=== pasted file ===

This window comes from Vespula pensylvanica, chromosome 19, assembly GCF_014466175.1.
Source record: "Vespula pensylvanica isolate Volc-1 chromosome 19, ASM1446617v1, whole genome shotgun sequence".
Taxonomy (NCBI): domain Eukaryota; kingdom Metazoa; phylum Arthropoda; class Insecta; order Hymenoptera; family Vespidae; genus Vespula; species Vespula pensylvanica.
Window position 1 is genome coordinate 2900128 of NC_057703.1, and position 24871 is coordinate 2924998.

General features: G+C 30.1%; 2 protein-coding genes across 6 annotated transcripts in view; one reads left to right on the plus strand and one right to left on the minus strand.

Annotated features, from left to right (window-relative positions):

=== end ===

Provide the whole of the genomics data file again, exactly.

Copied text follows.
This window comes from Vespula pensylvanica, chromosome 19, assembly GCF_014466175.1.
Source record: "Vespula pensylvanica isolate Volc-1 chromosome 19, ASM1446617v1, whole genome shotgun sequence".
Taxonomy (NCBI): domain Eukaryota; kingdom Metazoa; phylum Arthropoda; class Insecta; order Hymenoptera; family Vespidae; genus Vespula; species Vespula pensylvanica.
Window position 1 is genome coordinate 2900128 of NC_057703.1, and position 24871 is coordinate 2924998.

General features: G+C 30.1%; 2 protein-coding genes across 6 annotated transcripts in view; one reads left to right on the plus strand and one right to left on the minus strand.

Annotated features, from left to right (window-relative positions):